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Chapter 7: Territorial Capital and Regional Development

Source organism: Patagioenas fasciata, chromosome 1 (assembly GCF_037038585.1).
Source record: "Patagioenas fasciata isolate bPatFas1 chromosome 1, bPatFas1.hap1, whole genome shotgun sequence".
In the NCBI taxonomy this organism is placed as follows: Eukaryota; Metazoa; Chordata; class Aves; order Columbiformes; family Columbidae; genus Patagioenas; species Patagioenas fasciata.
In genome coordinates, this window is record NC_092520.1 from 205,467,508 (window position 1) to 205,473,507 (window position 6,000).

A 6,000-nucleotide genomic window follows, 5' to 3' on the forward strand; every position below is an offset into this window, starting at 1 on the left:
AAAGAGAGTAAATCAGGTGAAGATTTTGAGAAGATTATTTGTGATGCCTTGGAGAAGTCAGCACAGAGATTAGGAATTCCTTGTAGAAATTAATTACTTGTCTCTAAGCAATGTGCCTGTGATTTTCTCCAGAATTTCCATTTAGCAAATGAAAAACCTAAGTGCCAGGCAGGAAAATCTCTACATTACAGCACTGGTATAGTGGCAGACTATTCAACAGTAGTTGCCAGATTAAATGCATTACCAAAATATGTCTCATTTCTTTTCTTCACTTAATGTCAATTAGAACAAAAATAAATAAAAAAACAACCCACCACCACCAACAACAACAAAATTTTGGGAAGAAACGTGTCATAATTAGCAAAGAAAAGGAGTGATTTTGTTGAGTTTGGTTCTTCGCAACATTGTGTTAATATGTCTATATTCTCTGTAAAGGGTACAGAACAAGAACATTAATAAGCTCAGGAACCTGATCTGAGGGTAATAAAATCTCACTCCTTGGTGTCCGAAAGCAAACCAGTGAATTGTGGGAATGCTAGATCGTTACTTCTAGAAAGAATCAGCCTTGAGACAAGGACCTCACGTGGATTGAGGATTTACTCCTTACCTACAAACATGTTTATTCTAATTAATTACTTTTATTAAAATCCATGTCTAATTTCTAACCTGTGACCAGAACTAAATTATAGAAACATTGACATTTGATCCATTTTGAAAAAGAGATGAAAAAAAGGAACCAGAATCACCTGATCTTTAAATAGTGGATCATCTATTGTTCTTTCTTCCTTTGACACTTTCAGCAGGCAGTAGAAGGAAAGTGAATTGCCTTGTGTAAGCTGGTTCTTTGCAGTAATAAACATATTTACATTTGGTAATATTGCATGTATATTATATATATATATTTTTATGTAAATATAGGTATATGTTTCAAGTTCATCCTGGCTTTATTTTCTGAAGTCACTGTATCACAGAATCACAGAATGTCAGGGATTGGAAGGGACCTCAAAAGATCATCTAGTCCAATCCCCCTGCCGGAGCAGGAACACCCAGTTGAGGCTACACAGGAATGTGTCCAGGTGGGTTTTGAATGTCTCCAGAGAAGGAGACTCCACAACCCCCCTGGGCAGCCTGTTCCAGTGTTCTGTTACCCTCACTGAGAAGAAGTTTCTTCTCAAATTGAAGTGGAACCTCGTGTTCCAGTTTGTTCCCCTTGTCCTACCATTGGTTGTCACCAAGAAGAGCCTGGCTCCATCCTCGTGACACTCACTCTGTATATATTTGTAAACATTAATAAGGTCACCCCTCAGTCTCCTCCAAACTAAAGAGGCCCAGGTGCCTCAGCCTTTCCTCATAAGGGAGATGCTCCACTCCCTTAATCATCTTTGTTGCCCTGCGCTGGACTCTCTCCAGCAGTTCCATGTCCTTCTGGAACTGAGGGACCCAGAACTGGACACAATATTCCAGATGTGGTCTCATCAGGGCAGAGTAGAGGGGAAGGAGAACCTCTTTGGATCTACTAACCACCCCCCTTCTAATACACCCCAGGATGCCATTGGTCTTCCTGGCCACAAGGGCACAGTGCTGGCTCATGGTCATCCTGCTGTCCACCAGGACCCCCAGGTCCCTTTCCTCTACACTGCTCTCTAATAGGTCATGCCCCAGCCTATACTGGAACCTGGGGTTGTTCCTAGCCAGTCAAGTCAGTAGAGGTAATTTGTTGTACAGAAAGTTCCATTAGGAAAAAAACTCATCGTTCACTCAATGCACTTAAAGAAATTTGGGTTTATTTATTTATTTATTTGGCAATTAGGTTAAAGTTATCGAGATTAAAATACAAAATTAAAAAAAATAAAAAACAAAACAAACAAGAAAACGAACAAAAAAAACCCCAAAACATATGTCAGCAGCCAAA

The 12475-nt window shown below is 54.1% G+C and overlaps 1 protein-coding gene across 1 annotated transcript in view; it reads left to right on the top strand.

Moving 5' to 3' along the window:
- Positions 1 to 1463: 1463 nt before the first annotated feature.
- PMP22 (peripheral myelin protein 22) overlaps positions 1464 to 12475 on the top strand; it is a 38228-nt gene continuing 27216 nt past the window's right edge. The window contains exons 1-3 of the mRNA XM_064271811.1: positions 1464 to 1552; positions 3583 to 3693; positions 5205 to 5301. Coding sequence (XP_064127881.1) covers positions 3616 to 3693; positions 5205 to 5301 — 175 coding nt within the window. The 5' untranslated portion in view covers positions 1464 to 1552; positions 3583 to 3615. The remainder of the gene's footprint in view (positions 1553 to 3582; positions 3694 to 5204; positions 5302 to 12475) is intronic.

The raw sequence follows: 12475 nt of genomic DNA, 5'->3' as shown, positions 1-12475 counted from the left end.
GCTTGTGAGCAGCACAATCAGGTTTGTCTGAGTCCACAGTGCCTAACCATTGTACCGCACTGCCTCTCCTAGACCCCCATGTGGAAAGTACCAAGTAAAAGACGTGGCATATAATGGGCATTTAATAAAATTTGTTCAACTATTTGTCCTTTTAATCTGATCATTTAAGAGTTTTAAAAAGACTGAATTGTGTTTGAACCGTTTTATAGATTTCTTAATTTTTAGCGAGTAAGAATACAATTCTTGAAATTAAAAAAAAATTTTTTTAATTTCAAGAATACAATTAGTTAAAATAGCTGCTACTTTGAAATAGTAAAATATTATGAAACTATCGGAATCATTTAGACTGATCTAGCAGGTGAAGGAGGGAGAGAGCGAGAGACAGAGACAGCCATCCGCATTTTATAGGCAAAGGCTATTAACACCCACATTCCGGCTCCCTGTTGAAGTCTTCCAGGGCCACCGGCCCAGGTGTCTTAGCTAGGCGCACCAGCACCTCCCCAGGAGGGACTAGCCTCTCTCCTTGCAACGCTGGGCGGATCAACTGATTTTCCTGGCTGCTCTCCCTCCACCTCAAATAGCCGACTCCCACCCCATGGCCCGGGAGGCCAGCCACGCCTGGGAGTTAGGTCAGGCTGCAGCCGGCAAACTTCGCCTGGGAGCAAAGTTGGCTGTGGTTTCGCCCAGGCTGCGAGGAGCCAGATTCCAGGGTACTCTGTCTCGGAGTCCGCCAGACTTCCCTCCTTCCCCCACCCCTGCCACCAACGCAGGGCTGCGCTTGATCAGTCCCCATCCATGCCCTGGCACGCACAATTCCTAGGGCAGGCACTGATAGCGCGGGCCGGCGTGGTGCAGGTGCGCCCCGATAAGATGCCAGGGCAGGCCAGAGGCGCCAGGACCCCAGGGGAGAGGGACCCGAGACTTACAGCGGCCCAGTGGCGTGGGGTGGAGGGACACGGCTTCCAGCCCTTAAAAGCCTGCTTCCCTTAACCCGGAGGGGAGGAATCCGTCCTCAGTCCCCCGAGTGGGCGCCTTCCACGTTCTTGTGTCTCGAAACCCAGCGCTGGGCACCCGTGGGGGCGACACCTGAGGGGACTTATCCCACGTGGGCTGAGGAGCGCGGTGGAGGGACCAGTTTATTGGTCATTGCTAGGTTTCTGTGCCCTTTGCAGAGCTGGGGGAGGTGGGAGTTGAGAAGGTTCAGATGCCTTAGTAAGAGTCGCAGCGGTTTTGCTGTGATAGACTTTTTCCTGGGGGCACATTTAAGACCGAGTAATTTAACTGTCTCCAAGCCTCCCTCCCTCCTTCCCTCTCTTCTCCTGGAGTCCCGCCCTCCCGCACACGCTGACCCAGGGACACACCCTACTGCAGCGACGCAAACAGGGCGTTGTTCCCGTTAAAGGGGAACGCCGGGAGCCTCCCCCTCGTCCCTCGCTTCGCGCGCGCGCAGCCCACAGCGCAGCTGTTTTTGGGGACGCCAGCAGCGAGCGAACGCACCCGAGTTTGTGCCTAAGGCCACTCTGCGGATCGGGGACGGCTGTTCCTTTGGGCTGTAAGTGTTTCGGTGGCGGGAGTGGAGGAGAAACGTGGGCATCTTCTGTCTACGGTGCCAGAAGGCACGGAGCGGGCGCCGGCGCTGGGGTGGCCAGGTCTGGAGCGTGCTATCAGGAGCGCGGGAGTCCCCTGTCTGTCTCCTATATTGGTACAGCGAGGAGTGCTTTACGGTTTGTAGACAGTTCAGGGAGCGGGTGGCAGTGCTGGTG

Roberto Camagni 7.1 The resurgence of supply-oriented approaches Looking at the recent evolution of theoretical regional economics, we may argue that, in the long term, supply-oriented approaches have outperformed strictly demand-oriented ones, of a Keynesian nature, in the interpretation of regional development processes. In fact, on the one hand, regional internal demand is not relevant, even in the short run, to drive regional growth, given the huge interregional integration and ever-increasing international division of labour. On the other hand, national demand growth is certainly more relevant to internal regional performances, but it is so on a ‘on-average’ basis: single regions may outperform (or underperform) the national average at the expense (in favour of) other regions,1 either because of a more appropriate (poorer) sectoral mix or because of a favourable (unfavourable) competitive diﬀerential. International demand growth, too, in particular as regards speciﬁc productions, may be highly favourable to the development of speciﬁc regions specialised in high-growth demand sectors. But this relationship may probably work well in a ﬁrst approximation and in the short run; in a more precise and longer-term perspective, there is no necessary reason why diﬀerent regions should beneﬁt equally from the (aggregate or sectoral) expansion of international trade. Textiles, shipbuilding or car production were for long considered slow-growing industries, but this fact did not prevent the emergence of regional and national success stories such as, respectively, Tuscany, Korea or Japan, areas that proved able to acquire rapidly increasing shares of an even...
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